Each of these Adrenaline models offers standard electric start and reverse. The 600 ETEC features the Ski-Doo/Rotax pioneered push button electronic reverse and there is a conventional mechanical reverse on the 1200 4TEC four-stroke. The standard REV-XP X seat offers exceptional room, plus much appreciated rear storage. The multi-function gauge comes standard, as does an aluminum handlebar with J-hook ends.
Overall, as more of an occasional off-trail rider who likes to venture into adjacent unbroken snow fields or throw up snow across a long lake, we’d seriously consider the Renegade Adrenaline 1200 4TEC simply for its smooth on-trail characteristics, its quieter under hood feedback and its four-stroke torque feel that easily transitions from drive off to midrange. We haven’t given up on two-strokes, although Ski-Doo’s engine developers make the differences more minute ever season. We still like the intangibles and heritage of the two-stroke, especially the ones we get with this unique direct injection Rotax. It revs a little higher, engages a little higher at drive offs, but screams at top end like only a performance two-stroke can. Makes no sense, right? Well, we are conflicted when it comes to choosing between these two Renegades. We like them both, although for different reasons. This is why Ski-Doo leads the sales parade. This snowmobile manufacturer offers two similar but distinctive choices within the same basic “130” category letting you have it your way.
|2016 Ski-Doo Renegade Adrenaline 1200 4-TEC||2016 Ski-Doo Renegade Adrenaline 600 E-TEC|
|Engine||Rotax 1170.7cc, four-stroke triple; double overhead cam; liquid-cooled; EFI throttle body; 3 engine modes (Sport, Standard, ECO); “learning” key; tuned exhaust||Rotax 594.4cc two-stroke twin; liquid-cooled; Electronic direct injection; tuned exhaust|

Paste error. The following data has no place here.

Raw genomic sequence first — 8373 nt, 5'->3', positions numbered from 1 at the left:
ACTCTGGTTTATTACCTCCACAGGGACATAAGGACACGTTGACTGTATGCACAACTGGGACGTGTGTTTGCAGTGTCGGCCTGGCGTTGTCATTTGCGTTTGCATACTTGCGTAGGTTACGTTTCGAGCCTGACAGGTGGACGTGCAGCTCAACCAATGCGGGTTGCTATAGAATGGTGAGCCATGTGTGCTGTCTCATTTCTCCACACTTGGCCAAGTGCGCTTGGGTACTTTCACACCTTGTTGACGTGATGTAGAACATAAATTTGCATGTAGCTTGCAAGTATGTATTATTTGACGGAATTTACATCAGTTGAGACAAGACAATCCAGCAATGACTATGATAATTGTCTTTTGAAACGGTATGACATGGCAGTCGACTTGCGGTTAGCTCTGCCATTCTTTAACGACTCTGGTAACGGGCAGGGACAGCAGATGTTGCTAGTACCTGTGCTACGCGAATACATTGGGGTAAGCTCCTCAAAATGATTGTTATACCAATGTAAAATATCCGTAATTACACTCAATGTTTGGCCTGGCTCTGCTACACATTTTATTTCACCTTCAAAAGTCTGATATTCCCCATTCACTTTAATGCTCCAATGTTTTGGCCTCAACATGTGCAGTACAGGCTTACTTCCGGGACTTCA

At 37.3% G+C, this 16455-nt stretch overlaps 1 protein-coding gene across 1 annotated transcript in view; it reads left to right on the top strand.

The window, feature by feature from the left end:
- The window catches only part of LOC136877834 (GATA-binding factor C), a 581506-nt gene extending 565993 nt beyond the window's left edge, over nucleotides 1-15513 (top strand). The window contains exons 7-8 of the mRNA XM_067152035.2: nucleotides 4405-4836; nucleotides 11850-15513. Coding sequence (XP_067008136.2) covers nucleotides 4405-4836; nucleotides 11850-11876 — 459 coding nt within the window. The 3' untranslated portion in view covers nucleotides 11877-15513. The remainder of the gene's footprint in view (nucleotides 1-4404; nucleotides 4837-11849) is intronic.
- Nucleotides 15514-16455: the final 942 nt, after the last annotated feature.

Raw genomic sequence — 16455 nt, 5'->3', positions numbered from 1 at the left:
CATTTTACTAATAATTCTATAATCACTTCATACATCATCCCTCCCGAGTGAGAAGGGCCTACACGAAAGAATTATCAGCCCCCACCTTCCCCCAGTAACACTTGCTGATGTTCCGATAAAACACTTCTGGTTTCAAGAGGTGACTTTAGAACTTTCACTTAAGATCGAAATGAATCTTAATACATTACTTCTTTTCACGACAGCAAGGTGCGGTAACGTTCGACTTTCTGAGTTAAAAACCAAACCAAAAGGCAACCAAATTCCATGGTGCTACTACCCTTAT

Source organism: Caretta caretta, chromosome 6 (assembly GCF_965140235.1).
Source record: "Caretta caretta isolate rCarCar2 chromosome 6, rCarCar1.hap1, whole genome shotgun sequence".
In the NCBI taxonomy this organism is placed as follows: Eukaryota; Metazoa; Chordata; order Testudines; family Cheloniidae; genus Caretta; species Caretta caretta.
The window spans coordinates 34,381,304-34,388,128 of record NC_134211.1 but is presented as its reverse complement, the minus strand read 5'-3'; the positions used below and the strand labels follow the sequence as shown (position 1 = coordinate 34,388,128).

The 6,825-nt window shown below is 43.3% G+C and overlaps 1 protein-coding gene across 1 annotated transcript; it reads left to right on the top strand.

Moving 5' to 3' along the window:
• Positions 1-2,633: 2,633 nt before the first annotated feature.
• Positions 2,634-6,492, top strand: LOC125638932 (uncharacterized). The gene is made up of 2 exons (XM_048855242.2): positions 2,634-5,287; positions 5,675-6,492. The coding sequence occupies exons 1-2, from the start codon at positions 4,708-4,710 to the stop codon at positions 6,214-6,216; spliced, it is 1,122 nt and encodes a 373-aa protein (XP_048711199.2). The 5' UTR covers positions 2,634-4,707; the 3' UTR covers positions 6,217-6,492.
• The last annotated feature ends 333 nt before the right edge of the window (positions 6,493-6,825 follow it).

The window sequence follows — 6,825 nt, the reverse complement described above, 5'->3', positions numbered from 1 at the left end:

|Horsepower||130 (7800 maximum rpm)||120 (8100 maximum rpm)|
|Drive||Ski-Doo/Rotax eDrive 2 with QRS driven; mechanical reverse; (engagement rpm/2200)||Ski-Doo/Rotax TRA III with QRS driven; electronic reverse (engagement rpm/3400)/TD>|
|Front Suspension||Ski-Doo RAS2 dual A-arms with spring over HPG Plus gas shock; up to 9 in travel; Pilot 5.7 skis||Ski-Doo RAS2 dual A-arms with spring over HPG Plus gas shock; up to 9 in travel; Pilot 5.7 skis|
|Rear Suspension||Ski-Doo rMotion parallel slide rail with HPG shock center & rear; up to 16 in travel||Ski-Doo rMotion parallel slide rail with HPG shock center & rear; up to 16 in travel|
|Length||122.4 in||122.4 in|
|Width||47.9 in||47.9 in|
|Height||47.6 in||47.6 in|
|Ski Stance||42.4 in||42.4 in|
|Track||15 x 137 x 1.25 RipSaw||15 x 137 x 1.25 RipSaw|
|Weight||528 (claimed)||477 (claimed)|
|Brake||Brembo hydraulic disc with stainless steel braided brake line||Brembo hydraulic disc with stainless steel braided brake line|
|Features||Standard: REV-XS chassis; aluminum handlebar with J-hooks; multi-function gauge; REV-XP X seat with rear storage; 4.5 riser block; mechanical reverse; electric start; 15-inch windshield; “flip” to finger throttle Optional: rearview mirrors; storage bags||Standard: REV-XS chassis; aluminum handlebar with J-hooks; multi-function gauge; REV-XP X seat with rear storage; 4.5 riser block; electronic reverse; electric start; 15-inch windshield; “flip” to finger throttle Optional: rearview mirrors; storage bags|
|Fuel Capacity||10.6 US Gal (87 octane)||10.6 US Gal (91 octane)|